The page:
Maximize vs. Optimize: What’s Your Ecommerce Growth Strategy?

Posted on Monday, 24. June 2019 in category e-commerce. 3 min read • Written by

Andraž Štalec

Are you a maximizer or an optimizer? Your ecommerce strategy impacts your growth rate, revenue, customer acquisition, satisfaction, retention and your profits.

Being a maximizer is sexy. Big numbers and high growth can be very rewarding, but also very risky. It’s a high-stakes game with lots of ups and downs.

On the other hand, optimization is about sustainable growth. It’s an art of balancing your growth and efficiency. You’re still growing, but your focus is on long-term results.

What’s Your Ecommerce Growth Strategy?

Of course, every ecommerce can be a bit of both, but usually your growth strategy leans towards one direction.

You’re focused on maximizing your ecommerce growth if…
1. You want to increase your revenue by more than 2x in the next 12 months.
2. Your main KPIs are revenue and number of transactions.
3. Your main focus is on customer acquisition.
4. You invest heavily in paid advertising. Your paid advertising investments represent more than 70% of your digital marketing budget.
5. Your weekly routine revolves around creating sales promotion campaigns.
6. Your paid traffic bounce rate is above 60%.
7. Your new vs. returning visitors rate is hugely in favor of the former.
8. You work with an agency primarily on sales and customer acquisition.
9. You believe that more traffic equals more money.
10. You are unlikely to turn down a new supplier.
11. You are willing to try every new idea to get more revenue.
12. One of the first things you do every day is check your revenue from the previous day.
13. Your hiring (and firing) policy revolves around hitting revenue targets.
14. You invest purely in ROI.
15. You’re too busy to sit down with your team (or agency).
16. You’re afraid that pausing all your digital activities for a week or two would be a catastrophe.

You’re focused on optimizing your ecommerce growth if….
1. You have a defined growth plan for the next 3 to 5 years.
2. You have translated your yearly goals into quarterly and monthly chunks.
3. You have clearly defined target groups and have developed personas for each of them.
4. You have an established and active CRM system.
5. You frequently measure customer satisfaction using frameworks like NPS.
6. You know what your typical customer lifetime value is.
7. Your weekly routine revolves around creating a better customer experience.
8. You invest serious resources in AB testing.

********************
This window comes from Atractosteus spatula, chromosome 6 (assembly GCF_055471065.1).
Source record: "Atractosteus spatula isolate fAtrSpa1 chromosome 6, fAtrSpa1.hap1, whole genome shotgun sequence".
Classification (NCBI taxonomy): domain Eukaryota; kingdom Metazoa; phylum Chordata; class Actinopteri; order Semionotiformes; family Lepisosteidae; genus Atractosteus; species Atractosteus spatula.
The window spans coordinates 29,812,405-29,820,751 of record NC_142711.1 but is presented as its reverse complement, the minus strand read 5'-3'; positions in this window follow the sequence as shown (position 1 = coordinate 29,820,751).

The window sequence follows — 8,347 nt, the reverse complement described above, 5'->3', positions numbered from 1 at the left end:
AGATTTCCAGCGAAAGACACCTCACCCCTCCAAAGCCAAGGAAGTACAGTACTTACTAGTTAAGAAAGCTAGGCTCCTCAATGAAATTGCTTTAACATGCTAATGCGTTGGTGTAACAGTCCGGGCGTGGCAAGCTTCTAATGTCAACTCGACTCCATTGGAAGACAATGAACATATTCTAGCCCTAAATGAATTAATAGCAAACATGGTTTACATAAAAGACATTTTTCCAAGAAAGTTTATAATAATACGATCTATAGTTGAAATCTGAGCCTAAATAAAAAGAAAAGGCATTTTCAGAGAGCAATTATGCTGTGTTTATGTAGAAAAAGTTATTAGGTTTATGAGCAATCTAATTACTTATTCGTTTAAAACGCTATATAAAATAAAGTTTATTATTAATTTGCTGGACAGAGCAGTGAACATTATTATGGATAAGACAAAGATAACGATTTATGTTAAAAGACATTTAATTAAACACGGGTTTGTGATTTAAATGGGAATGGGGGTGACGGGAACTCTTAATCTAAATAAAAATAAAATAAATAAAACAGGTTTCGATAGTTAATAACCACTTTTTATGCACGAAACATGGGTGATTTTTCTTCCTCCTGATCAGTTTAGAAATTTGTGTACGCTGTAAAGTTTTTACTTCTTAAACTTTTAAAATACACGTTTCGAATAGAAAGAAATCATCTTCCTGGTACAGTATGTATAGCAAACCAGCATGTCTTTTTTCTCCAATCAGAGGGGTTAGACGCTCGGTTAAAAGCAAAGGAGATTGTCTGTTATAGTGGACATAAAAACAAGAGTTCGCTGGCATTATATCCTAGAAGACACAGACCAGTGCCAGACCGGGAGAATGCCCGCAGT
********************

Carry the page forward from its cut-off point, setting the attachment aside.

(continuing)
9. You regularly do a retrospective after a campaign to identify the lessons learned to help you improve in the future.
10. Your main KPIs revolve around customer metrics like CAC, CLV , frequency, churn rate, customer profitability. You have also set up a dashboard to measure those metrics on a daily basis.
11. You’re competing on customer experience not on price.
12. You’re regularly looking for ways to optimize your online performance.
13. Your agency meetings revolve around strategy execution rather than campaign execution.
14. You are willing to sacrifice short-term revenue and profitability for long-term gain.
15. You would rather keep a customer than gain a bit more revenue from them.
16. You regularly analyze and optimize internal processes to remove friction and make them more lean and agile.
17. Your direct traffic represents more than 10% of total visits.

While many ecommerce companies are pursuing to maximize their growth, we prefer to work with optimizers. They tend to distribute their resources across all aspects of business and are not solely focused on revenue. They care about their overall success. They are more realistic about how we can help them and about what they need to do to achieve their goals. They’re still often growing fast, but they execute against a plan.

Maximizers’ goals are often extreme and while their optimism can be inspiring, their pace is often unsustainable and their approach unscalable. They often tend to ignore important aspects of business (like client experience and retention) and focus solely on customer acquisition.

As mentioned at the beginning, your strategy is largely impacting every aspect of your business and greatly defines your actions.

The first thing you should do is write down a Vivid Vision – a vision about what your ideal future would look like. Then think about your current actions and plans. Are they consistent with your Vivid Vision?

Still here?
Question? Write it in the comment bellow, let's open a debate.

Leave a Reply